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Wednesday, May 31, 2023

4 Types Of Brain Surgery

Brain surgery is critical to repairing the brain’s structural problems or functional abnormalities. Furthermore, it’s a complicated and delicate process. Thus, a brain surgeon needs to determine whether or not you need to have one. 

You may need to see a brain surgeon for neurological surgery for various reasons. For instance, a head injury can build pressure in the brain or result in bleeding and blood clotting. In addition, brain tumors, aneurysms, strokes, and skull fractures can also necessitate brain surgery. As such, it would be best to see your local neurosurgeon for proper diagnosis and treatment. 

The type of brain surgery can depend on the condition you’re experiencing. In addition, you can be under anesthesia or awake, depending on the type of surgery you’re undergoing. Neurosurgeons can perform one of the below brain surgeries after thorough consultation and diagnosis. 

1- Neuroendoscopy

Neuroendoscopy is one of the minimally invasive surgery techniques which neurosurgeons use. Essentially, this technique allows brain surgeons to inspect and perform procedures on hidden parts of your brain. To access such parts, surgeons use an endoscope through small incisions in the skull. Alternatively, they can thread the thin tube through the nose or mouth, resulting in minimal disruption to the surrounding tissues.  

Notably, an endoscope contains a high-resolution camera and a light. Moreover, neurosurgeons can place surgical tools through it, allowing them to successfully perform this minimally invasive surgical procedure.  

Various reasons may necessitate you to undergo neuroendoscopy. For instance, doctors may need to remove tumors or lesions on or near the pituitary gland. The gland is behind the bridge of the nose. Therefore, they can insert an endoscope through the nose. Other conditions that can require neuroendoscopy can include ventricular and pineal region tumors. Similarly, this procedure can be crucial when removing Rathke cleft cysts. 

Once successfully done, recovery from neuroendoscopy significantly varies depending on the part of the brain the surgery. Sometimes, doctors may need to observe you for one or two days and discharge you depending on your condition. In addition, they would usually recommend avoiding heavy exercises or lifting for the first few weeks.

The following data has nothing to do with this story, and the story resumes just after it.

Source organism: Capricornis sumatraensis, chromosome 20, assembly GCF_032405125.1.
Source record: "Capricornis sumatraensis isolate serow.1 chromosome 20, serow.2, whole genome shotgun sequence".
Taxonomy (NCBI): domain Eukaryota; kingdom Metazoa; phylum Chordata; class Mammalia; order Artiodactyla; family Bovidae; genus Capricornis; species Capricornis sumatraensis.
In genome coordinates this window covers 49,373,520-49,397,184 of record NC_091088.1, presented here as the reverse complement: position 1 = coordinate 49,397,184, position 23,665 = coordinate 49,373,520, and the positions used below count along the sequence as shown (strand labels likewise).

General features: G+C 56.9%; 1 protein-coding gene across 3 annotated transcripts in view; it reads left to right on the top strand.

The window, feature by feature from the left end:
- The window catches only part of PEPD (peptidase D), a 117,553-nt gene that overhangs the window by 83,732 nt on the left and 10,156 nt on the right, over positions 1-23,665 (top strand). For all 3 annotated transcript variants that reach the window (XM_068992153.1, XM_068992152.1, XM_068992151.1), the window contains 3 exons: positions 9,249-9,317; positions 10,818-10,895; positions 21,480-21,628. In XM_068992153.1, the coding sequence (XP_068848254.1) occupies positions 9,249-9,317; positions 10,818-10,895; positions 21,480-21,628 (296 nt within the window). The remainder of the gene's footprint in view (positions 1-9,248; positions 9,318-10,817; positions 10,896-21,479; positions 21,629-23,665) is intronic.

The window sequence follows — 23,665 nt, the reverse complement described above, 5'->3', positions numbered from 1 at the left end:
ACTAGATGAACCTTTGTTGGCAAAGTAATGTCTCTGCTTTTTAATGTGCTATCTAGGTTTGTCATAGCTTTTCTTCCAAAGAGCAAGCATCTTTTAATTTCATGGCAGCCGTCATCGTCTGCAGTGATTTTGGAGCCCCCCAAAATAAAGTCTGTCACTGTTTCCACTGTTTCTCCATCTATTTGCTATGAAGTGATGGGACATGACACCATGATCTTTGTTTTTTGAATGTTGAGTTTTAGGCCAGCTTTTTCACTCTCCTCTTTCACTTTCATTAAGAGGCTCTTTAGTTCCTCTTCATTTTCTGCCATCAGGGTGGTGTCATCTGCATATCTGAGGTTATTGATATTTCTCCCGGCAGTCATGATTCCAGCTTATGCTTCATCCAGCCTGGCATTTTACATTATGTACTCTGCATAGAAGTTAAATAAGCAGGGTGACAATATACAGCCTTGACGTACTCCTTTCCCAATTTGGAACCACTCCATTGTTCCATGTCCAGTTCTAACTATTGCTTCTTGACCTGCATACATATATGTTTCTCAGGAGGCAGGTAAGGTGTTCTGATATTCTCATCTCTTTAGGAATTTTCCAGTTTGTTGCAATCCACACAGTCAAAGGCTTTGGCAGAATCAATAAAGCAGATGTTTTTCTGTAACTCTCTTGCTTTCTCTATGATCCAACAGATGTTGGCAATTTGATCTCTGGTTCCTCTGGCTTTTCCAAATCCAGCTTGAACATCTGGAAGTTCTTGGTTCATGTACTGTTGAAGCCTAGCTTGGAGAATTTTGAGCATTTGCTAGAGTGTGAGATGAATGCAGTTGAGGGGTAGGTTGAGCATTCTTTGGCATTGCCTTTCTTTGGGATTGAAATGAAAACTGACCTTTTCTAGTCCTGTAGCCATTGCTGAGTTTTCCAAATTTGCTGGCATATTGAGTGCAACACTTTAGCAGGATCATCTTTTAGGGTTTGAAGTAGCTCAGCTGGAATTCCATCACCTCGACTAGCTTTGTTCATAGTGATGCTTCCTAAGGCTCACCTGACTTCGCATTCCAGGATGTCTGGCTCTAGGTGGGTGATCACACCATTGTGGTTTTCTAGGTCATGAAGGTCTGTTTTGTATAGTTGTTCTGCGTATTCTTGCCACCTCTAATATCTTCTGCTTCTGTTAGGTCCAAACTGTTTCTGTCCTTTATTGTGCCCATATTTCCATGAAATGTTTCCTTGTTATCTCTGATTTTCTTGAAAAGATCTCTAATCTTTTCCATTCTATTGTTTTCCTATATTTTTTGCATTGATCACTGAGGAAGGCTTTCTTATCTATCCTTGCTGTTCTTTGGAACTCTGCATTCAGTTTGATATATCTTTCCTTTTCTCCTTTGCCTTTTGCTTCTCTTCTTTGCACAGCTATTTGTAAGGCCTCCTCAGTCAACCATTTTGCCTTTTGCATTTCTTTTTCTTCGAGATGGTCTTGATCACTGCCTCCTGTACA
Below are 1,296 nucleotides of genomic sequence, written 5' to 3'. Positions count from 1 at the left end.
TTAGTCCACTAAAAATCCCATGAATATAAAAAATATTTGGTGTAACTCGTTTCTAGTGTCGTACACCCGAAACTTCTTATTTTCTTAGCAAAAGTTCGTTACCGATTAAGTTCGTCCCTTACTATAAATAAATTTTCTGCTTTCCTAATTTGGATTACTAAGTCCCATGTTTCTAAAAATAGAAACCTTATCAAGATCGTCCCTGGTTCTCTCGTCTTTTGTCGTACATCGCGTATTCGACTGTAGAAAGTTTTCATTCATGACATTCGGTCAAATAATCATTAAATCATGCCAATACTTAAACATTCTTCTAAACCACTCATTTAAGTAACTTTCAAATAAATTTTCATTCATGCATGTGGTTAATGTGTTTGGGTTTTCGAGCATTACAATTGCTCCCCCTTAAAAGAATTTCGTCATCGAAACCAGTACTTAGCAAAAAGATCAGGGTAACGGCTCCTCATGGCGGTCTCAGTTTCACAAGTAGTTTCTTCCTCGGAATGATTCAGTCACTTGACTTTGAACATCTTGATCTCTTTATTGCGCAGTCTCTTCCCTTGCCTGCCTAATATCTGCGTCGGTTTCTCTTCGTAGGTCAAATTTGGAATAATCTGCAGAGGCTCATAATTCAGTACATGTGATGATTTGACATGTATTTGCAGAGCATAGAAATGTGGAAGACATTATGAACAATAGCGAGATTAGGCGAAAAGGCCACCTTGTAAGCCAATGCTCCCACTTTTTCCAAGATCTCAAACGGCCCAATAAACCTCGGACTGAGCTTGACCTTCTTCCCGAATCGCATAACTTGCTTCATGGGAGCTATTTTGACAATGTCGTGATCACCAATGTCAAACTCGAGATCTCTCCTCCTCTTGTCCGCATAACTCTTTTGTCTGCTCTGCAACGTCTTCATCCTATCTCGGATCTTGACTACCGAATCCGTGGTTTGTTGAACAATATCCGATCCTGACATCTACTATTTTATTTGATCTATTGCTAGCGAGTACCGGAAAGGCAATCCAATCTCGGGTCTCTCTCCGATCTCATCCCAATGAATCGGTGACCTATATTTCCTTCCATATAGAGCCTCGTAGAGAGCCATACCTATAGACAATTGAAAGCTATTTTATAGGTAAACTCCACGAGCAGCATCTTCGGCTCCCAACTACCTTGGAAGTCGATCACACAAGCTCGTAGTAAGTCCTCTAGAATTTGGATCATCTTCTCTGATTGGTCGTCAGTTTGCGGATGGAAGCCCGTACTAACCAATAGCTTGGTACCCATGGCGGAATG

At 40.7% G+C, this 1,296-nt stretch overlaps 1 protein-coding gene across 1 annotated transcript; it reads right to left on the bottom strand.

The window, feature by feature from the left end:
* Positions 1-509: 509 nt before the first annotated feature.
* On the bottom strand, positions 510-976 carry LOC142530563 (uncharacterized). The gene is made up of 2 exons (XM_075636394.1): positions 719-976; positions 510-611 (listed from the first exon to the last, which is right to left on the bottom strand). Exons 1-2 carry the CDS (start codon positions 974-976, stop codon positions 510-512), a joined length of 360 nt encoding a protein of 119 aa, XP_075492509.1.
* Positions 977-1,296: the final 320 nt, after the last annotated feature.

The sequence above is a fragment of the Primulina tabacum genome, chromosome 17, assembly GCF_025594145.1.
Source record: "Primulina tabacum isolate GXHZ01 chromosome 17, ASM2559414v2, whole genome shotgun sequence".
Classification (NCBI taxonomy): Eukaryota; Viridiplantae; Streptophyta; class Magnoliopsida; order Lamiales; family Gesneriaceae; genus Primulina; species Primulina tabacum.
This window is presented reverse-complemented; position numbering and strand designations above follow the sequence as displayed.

2- Deep Brain Stimulation

Deep brain stimulation (DBS) is an elective brain surgery that involves implanting electrodes into some regions of your brain. Like the heart’s pacemaker, neurosurgeons consider DBS a surgical intervention that helps treat patients with various movement disorders. 

For instance, patients with epilepsy, Parkinson’s disease, essential tremors, and dystonia can undergo deep brain stimulation. Additionally, you might also undergo DBS if you have obsessive-compulsive disorder. But it’s a procedure doctors recommend last. Thus, they may need to determine that other medications haven’t been effective in maintaining the quality of life of a patient. 

To perform this procedure, doctors will use neuroimaging to identify the section of your brain to place the electrodes. After that, they’ll implant these electrodes through surgical incisions. Additionally, they’ll run wires connecting to the electrode through your skin to an internal pulse generator. Generally, surgeons would place the pulse generator under your skin in the upper chest, near the collarbone. 

Surgery for a DBS can be done on one or both sides of your brain, depending on your symptoms. But note that the effects are reversible. Furthermore, the doctors can customize each DBS according to a patient’s clinical status. 

Consequently, the doctors can program the pulse generator using a unique remote control. They can customize the stimulator or program it automatically or manually according to your condition. This way, you can turn it on and off, depending on the doctor’s recommendations. Although, it can take several months to get the optimum setting specific to your condition.